Eventually Martin found an edge… that went through the slips for four to bring up the 150 partnership! At the close of play on the third day India, having been 207-5, were 498-7, the lead upto a monstrous 534. Jadeja would sleep on 99 not out, Ashwin not far behind on 80.

Two balls into day four and Jadeja nicked behind but the ball didn’t carry to Leroy. Next ball he brought up his ton but soon fell to Le Tallec for 101. Ashwin (112*) also recorded a century while Martin ousted Sharma (1) with a superb caught and bowled. Thomas then terminated the innings when he dismissed Bumrah (3), courtesy of a second catch of the morning for Leroy. Our bowling figures made for grim reading but we had at least performed well to curtail… the tail. Le Tallec (3-103), Martin (2-105), Qadri (2-100) and Petit (1-105) all brought up centuries of their own. Thomas (1-88) wasn’t far behind. India finished 537 all out meaning that we needed 573 to win. We had just under two days to bat and of course a draw would seal a first ever series win. Should we attempt to bat time for a stoic and epic draw or try to achieve the highest run chase in Test history… in only our fourth Test?

Fourteen overs into the fourth innings of the match, messrs Petit and Chevalier had chalked up 57-0, the latter having overturned an LBW decision in the first over. Five sessions remained, 516 runs were required.

As is so often the case, the resumption prompted a wicket. Chevalier, having shown such discipline, played an unnecessary pull shot off Bumrah and was caught behind by Pant. Having batted for in excess of an hour, departing for just 21 was a waste. To the very next delivery Petit (36) was bowled by Jadeja’s first and our solid foundations suddenly didn’t seem so solid!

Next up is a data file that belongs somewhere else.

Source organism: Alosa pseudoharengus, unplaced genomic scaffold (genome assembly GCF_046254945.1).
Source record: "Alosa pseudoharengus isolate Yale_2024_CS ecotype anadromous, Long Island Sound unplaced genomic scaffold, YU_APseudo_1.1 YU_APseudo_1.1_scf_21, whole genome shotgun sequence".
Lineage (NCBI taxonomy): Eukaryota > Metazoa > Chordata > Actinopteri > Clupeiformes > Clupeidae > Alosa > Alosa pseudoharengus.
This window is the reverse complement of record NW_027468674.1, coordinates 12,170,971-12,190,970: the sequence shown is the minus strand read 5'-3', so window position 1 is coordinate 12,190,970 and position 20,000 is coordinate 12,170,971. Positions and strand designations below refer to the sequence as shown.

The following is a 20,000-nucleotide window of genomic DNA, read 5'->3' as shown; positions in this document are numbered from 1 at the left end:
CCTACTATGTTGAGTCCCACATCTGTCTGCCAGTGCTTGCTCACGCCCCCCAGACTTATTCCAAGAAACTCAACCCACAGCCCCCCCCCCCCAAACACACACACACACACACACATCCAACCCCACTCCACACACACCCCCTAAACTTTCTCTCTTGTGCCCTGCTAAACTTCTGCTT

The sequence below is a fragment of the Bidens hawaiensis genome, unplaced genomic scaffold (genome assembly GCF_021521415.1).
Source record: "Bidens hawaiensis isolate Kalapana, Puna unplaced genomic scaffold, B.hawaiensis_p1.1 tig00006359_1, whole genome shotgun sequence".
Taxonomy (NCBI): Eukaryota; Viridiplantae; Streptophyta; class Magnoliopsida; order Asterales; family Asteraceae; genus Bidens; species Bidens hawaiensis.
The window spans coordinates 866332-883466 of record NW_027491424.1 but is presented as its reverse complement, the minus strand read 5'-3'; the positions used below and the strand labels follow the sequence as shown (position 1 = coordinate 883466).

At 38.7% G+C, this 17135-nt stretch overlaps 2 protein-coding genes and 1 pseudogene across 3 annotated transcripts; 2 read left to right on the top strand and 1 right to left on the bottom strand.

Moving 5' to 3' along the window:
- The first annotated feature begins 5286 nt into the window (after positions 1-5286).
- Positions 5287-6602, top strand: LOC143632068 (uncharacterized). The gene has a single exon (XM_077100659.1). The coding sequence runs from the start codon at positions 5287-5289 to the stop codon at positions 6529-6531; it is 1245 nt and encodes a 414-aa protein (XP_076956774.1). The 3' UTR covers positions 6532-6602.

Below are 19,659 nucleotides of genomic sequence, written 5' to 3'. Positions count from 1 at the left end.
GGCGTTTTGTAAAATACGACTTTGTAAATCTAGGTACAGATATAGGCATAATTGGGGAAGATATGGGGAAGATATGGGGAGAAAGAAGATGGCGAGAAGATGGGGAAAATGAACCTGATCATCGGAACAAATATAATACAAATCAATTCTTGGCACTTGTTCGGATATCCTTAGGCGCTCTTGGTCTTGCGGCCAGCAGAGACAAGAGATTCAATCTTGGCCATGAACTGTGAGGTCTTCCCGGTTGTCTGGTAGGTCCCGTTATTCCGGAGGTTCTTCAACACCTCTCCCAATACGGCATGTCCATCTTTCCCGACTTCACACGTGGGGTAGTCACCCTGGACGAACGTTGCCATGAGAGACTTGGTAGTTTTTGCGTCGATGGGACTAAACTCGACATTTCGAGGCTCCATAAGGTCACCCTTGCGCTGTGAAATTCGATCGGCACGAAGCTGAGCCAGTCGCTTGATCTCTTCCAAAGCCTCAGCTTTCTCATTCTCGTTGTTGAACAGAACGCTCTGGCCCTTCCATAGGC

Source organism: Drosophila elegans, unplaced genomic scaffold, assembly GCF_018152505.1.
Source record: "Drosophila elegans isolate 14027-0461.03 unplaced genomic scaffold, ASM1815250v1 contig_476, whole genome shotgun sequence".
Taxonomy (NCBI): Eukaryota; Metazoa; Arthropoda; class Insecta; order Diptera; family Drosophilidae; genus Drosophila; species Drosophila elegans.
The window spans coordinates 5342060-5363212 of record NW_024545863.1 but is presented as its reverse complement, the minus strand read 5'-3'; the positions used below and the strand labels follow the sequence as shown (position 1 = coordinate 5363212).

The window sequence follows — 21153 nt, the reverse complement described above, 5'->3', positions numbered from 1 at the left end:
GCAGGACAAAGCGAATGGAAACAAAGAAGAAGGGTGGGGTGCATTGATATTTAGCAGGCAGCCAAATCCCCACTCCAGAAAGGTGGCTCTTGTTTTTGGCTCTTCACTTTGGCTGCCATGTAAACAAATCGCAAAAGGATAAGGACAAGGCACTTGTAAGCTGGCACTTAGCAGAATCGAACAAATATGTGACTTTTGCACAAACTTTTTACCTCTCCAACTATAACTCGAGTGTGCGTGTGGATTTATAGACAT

Smith (11) seemed to be defending resolutely but inside edged off Jadeja into the gloves of Pant. 58-0 had become 77-3. After some boundaries from Pitko, Rizvi defended a delivery from Jadeja only to see the ball bounce up off his boot and be caught at short leg. The wheels had come off and we were 86-4. Zidane Thomas, yet to make double figures in the series, arrived at the crease. 15 balls later, he hadn’t even made single figures and was bowled by Ashwin for a duck! 110-5!

First innings hero Iceman Pitko fell Rizvi style, defending a Jadeja delivery only to see the ball ricochet off his footwear and be snapped up a short leg. Like Rizvi, Pitko (43) will wish he’d just smacked the ball for 6 rather than defend. Le Tallec, who had tactically performed well at times, couldn’t lead by example with the bat. The captain nicked a needless cut shot to Pant off the rampant Jadeja (5-56) having made only 10. Gloveman Marwan Leroy, who had performed well behind the stumps, dug deep to do the same in front of them. He and Louis Petit reached tea on day four with the score 174-7, just 399 required for victory.

Leroy and Petit batted on sensibly and the former passed fifty for the first time at Test level. With the partnership blossoming at 77 and the crowd getting behind them, Leroy (61) nicked behind off Ashwin (3-24) when defending a shortish delivery. After an excellent display behind the stumps the young wicketkeeper had applied himself admirably and cemented his place as the team’s number one wicketkeeper batsman. Petit (43) soon fell in almost identical fashion. Qadri (6) then top edged a pull of Bumrah (2-88) next ball to gift Pant a sixth catch of the innings. The margin of defeat was a whopping 330 runs but there were still many positives gained as we recorded a 1-1 series draw away from home and in alien conditions against an established test nation. Onto Australia…